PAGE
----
Debt forgiveness & Writedowns, one in the same?

Below is a comment made by the Regulator at UCC while talking to a group of compliance officers.

“Reform of the bankruptcy regime could allow borrowers to earn a fresh start by discharging their debt over a reasonable period of time, Mr Elderfield said. However, he cautioned against debt forgiveness for the thousands of mortgage holders currently behind with payments on their loans.

Addressing compliance officers in Cork, he said it was understandable that some people wanted to go beyond rescheduling debt to consider some form of debt forgiveness.

“However, the cost of any support will need to be borne by the taxpayers or by the banks and therefore, in many cases, effectively the taxpayer as well, and this raises questions of fairness for taxpayers who are not in debt and, at a time of immense budgetary pressure, affordability for government finances.

“There is also the risk that any scheme would create perverse incentives and in fact make the arrears problem worse by encouraging some borrowers to stop making payments”

The unusual thing about this is that both scenarios are ultimately the same, this is a circular argument.

If you create a situation where people can walk away from debt they cannot service – and then in turn somebody else takes up the balance (we are in favour of this), then the net result doesn’t change. You have a mark to market valuation and somebody somewhere buys the asset.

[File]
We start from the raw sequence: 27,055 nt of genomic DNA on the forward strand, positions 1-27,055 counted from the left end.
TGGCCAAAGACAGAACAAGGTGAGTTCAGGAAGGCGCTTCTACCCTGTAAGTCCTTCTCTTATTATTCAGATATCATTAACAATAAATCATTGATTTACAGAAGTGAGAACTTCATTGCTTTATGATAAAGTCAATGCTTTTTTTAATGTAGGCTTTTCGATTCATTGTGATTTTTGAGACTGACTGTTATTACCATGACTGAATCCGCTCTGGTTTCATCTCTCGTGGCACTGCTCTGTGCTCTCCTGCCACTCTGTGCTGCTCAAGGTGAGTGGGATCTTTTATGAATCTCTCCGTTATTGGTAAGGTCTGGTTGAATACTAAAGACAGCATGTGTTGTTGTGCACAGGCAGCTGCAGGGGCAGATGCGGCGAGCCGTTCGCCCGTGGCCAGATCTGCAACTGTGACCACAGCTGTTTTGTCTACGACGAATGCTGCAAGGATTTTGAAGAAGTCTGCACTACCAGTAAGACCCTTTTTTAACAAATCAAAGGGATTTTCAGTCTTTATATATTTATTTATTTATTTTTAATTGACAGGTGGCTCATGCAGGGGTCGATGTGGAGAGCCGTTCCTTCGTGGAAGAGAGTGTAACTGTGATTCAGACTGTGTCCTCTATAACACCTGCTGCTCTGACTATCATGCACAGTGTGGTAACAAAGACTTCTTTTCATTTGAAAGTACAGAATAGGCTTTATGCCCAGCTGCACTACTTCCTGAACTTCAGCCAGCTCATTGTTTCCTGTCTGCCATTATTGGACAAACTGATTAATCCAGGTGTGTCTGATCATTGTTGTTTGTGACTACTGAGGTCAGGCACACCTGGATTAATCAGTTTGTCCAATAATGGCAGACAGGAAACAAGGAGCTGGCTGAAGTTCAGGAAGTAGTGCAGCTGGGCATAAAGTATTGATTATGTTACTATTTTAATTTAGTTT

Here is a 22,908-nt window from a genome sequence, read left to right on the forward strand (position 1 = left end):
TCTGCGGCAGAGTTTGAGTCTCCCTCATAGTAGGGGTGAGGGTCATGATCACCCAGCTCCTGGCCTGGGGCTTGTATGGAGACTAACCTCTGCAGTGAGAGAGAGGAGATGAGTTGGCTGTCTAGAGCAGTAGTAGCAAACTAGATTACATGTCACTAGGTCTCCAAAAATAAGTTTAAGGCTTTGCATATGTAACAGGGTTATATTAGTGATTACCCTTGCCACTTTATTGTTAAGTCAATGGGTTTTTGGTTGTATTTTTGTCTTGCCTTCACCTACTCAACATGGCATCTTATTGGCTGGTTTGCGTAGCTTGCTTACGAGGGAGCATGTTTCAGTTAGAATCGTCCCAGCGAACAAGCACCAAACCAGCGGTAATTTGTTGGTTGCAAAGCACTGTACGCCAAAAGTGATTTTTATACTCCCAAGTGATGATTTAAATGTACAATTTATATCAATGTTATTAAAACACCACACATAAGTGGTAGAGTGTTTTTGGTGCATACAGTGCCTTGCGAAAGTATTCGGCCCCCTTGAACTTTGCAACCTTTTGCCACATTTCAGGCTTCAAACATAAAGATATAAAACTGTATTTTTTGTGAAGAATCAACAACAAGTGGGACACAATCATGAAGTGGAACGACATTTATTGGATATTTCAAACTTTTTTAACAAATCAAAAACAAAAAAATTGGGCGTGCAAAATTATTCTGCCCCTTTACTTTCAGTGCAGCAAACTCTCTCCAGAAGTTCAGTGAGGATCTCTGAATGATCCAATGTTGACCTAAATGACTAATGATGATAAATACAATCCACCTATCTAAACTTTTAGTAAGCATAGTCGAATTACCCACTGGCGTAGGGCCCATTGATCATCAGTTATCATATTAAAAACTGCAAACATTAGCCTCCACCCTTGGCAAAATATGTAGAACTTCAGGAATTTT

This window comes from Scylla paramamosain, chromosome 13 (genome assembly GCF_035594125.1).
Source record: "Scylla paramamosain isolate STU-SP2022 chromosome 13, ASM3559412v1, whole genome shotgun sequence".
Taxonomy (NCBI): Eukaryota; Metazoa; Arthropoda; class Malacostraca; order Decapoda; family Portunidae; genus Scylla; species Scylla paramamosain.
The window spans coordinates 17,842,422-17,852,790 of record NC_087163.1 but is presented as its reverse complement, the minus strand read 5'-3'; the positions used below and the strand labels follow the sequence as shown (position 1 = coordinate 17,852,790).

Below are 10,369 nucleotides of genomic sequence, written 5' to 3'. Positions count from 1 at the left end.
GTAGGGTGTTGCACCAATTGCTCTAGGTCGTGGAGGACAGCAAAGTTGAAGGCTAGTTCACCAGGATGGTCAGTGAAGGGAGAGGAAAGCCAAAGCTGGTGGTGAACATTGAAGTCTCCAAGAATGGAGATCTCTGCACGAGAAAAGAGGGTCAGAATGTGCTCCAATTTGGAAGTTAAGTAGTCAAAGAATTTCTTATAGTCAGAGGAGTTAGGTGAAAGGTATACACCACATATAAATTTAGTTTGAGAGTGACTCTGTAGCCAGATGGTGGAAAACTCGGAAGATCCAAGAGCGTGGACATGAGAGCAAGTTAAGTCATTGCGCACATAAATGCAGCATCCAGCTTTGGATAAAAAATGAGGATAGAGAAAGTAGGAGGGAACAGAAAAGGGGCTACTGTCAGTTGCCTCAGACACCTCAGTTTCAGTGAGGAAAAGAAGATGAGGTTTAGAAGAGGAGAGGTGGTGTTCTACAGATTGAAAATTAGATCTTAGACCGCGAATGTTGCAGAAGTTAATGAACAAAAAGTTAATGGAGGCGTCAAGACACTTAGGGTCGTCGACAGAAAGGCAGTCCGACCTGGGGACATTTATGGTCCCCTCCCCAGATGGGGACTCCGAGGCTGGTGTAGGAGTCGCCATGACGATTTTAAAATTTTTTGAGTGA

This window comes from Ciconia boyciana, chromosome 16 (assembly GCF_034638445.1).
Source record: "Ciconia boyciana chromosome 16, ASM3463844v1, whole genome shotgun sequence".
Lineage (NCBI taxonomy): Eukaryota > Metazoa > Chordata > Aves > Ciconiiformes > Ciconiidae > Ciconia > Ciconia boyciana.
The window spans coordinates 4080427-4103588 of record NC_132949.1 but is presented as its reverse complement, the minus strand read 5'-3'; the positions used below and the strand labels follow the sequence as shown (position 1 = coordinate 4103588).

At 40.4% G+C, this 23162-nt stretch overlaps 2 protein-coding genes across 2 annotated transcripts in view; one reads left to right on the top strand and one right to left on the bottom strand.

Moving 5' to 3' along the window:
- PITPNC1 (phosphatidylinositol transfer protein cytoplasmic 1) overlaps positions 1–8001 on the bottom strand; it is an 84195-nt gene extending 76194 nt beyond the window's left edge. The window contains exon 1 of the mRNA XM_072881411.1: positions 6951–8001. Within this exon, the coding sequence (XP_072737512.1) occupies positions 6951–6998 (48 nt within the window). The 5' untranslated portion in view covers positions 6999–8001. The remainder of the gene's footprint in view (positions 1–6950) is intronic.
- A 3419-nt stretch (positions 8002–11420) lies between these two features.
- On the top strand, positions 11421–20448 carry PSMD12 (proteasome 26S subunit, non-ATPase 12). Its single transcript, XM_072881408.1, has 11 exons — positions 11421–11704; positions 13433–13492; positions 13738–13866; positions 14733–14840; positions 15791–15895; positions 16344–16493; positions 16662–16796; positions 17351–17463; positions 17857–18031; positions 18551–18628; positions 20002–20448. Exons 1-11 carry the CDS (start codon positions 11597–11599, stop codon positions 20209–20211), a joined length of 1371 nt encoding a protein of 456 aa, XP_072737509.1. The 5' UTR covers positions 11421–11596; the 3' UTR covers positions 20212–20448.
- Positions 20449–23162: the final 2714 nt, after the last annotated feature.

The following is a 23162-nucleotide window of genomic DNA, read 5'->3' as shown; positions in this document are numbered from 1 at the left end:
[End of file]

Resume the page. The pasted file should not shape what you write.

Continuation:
The differences with debt forgiveness is that there is no mark to market – it is normally a certain amount but not a percentage based upon prices drops or valuation- and that the person occupying the asset doesn’t change.

From a banking system perspective it is disingenuous to say that on one hand ‘debt forgiveness’ will be a cost imposed on other people who are paying their loans, when writedowns on unpaid loans does precisely the same thing. They are one in the same, the costs become embedded in the financial system.

It doesn’t matter what method you use to clear the weight of debt, the fact remains that somebody’s balance sheet has to record the loss and then take a writedown, will it be the individual, the bank, the state or the taxpayer? ‘Take your pick’ is the answer.


  1. Richard Eberle

    The banking system is unable to recycle property assets both commercial and residential due to the presence of personal guarantees given by borrowers to the banks. While this represents another layer of security (at least on paper) I would imagine in reality they contribute very little to improving loan quality in the current environment. Property prices must be marked down and recycled as quickly as possible and if the government were to ban personal guarantees on existing loans immediately it would encourage the banks to take the necessary commercial steps more expeditiously. Wishing you can get blood out of stone will not make it so. The presence of personal guarantees has done nothing to stop us getting into this mess and their presence is only delaying our ability to exit this mess.

  2. Hi Richard!

    Delighted to see you stopping by & for the comment – it makes a lot of sense actually (getting rid of personal guarantees), and it isn’t in the debate (yet – I’ll be raising this issue asap) so far and should be.

    How are things going state-side? Does the same avoidance of reality prevail or are banks getting through the trash and moving on?

    Come back soon! And if you pass this way let me know I’d love to see you in person.

  3. o This conversation is going no where. It’s lacking the place of a good leader to head the things to come out on conclusion.


    Debt Help

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